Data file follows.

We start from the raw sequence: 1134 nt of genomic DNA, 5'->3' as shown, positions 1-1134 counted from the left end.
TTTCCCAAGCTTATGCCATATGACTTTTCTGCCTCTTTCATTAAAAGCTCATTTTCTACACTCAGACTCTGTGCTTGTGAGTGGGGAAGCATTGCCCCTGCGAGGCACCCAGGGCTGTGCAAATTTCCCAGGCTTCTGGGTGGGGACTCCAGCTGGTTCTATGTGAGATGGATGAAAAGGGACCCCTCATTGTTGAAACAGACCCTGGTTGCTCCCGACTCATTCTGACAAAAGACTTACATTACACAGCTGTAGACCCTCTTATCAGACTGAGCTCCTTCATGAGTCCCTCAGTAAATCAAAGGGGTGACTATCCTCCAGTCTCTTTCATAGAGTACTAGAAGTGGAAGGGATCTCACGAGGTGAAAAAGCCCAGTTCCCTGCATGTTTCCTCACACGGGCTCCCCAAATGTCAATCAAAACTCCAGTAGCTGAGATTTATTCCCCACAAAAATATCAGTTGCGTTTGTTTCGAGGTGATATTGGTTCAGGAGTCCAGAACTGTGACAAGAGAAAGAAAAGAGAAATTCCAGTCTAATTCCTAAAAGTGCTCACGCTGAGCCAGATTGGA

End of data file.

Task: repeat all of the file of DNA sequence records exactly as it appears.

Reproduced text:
We start from the raw sequence: 1134 nt of genomic DNA, 5'->3' as shown, positions 1-1134 counted from the left end.
TTTCCCAAGCTTATGCCATATGACTTTTCTGCCTCTTTCATTAAAAGCTCATTTTCTACACTCAGACTCTGTGCTTGTGAGTGGGGAAGCATTGCCCCTGCGAGGCACCCAGGGCTGTGCAAATTTCCCAGGCTTCTGGGTGGGGACTCCAGCTGGTTCTATGTGAGATGGATGAAAAGGGACCCCTCATTGTTGAAACAGACCCTGGTTGCTCCCGACTCATTCTGACAAAAGACTTACATTACACAGCTGTAGACCCTCTTATCAGACTGAGCTCCTTCATGAGTCCCTCAGTAAATCAAAGGGGTGACTATCCTCCAGTCTCTTTCATAGAGTACTAGAAGTGGAAGGGATCTCACGAGGTGAAAAAGCCCAGTTCCCTGCATGTTTCCTCACACGGGCTCCCCAAATGTCAATCAAAACTCCAGTAGCTGAGATTTATTCCCCACAAAAATATCAGTTGCGTTTGTTTCGAGGTGATATTGGTTCAGGAGTCCAGAACTGTGACAAGAGAAAGAAAAGAGAAATTCCAGTCTAATTCCTAAAAGTGCTCACGCTGAGCCAGATTGGA